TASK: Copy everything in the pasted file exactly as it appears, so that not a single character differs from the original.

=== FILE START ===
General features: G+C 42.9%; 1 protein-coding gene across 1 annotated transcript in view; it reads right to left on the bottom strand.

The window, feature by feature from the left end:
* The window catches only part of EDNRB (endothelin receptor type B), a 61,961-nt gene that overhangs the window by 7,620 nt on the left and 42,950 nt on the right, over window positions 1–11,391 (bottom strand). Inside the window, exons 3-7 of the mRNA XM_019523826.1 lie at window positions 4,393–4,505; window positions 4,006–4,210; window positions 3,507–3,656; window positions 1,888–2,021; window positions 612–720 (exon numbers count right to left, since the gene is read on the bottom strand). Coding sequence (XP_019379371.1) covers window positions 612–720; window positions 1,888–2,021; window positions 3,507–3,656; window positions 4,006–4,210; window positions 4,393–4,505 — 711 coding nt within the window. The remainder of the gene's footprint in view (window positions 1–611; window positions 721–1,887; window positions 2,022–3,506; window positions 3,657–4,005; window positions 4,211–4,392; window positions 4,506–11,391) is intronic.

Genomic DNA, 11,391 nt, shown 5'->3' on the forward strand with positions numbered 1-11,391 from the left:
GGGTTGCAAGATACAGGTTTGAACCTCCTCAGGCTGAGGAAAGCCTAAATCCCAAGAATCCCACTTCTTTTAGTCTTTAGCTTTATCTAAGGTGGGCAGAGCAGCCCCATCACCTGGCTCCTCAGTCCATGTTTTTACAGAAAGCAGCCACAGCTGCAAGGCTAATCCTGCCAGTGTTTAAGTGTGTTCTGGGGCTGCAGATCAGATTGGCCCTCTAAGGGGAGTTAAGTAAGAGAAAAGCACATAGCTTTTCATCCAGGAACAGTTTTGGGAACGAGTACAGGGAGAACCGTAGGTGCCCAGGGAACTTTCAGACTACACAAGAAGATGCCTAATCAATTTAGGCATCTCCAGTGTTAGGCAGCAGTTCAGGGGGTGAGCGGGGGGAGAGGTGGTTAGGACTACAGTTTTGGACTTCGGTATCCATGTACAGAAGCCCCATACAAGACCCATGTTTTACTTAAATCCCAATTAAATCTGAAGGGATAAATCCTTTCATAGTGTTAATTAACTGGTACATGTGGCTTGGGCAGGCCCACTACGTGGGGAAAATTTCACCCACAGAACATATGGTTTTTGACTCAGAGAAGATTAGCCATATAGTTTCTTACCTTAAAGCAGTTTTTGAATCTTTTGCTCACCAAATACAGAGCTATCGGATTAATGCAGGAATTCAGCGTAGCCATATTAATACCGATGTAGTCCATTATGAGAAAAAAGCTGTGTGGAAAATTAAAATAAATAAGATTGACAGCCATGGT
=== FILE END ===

General features: G+C 42.9%; 1 protein-coding gene across 1 annotated transcript in view; it reads right to left on the bottom strand.

The window, feature by feature from the left end:
* The window catches only part of EDNRB (endothelin receptor type B), a 61,961-nt gene that overhangs the window by 7,620 nt on the left and 42,950 nt on the right, over window positions 1–11,391 (bottom strand). Inside the window, exons 3-7 of the mRNA XM_019523826.1 lie at window positions 4,393–4,505; window positions 4,006–4,210; window positions 3,507–3,656; window positions 1,888–2,021; window positions 612–720 (exon numbers count right to left, since the gene is read on the bottom strand). Coding sequence (XP_019379371.1) covers window positions 612–720; window positions 1,888–2,021; window positions 3,507–3,656; window positions 4,006–4,210; window positions 4,393–4,505 — 711 coding nt within the window. The remainder of the gene's footprint in view (window positions 1–611; window positions 721–1,887; window positions 2,022–3,506; window positions 3,657–4,005; window positions 4,211–4,392; window positions 4,506–11,391) is intronic.

Genomic DNA, 11,391 nt, shown 5'->3' on the forward strand with positions numbered 1-11,391 from the left:
GGGTTGCAAGATACAGGTTTGAACCTCCTCAGGCTGAGGAAAGCCTAAATCCCAAGAATCCCACTTCTTTTAGTCTTTAGCTTTATCTAAGGTGGGCAGAGCAGCCCCATCACCTGGCTCCTCAGTCCATGTTTTTACAGAAAGCAGCCACAGCTGCAAGGCTAATCCTGCCAGTGTTTAAGTGTGTTCTGGGGCTGCAGATCAGATTGGCCCTCTAAGGGGAGTTAAGTAAGAGAAAAGCACATAGCTTTTCATCCAGGAACAGTTTTGGGAACGAGTACAGGGAGAACCGTAGGTGCCCAGGGAACTTTCAGACTACACAAGAAGATGCCTAATCAATTTAGGCATCTCCAGTGTTAGGCAGCAGTTCAGGGGGTGAGCGGGGGGAGAGGTGGTTAGGACTACAGTTTTGGACTTCGGTATCCATGTACAGAAGCCCCATACAAGACCCATGTTTTACTTAAATCCCAATTAAATCTGAAGGGATAAATCCTTTCATAGTGTTAATTAACTGGTACATGTGGCTTGGGCAGGCCCACTACGTGGGGAAAATTTCACCCACAGAACATATGGTTTTTGACTCAGAGAAGATTAGCCATATAGTTTCTTACCTTAAAGCAGTTTTTGAATCTTTTGCTCACCAAATACAGAGCTATCGGATTAATGCAGGAATTCAGCGTAGCCATATTAATACCGATGTAGTCCATTATGAGAAAAAAGCTGTGTGGAAAATTAAAATAAATAAGATTGACAGCCATGGT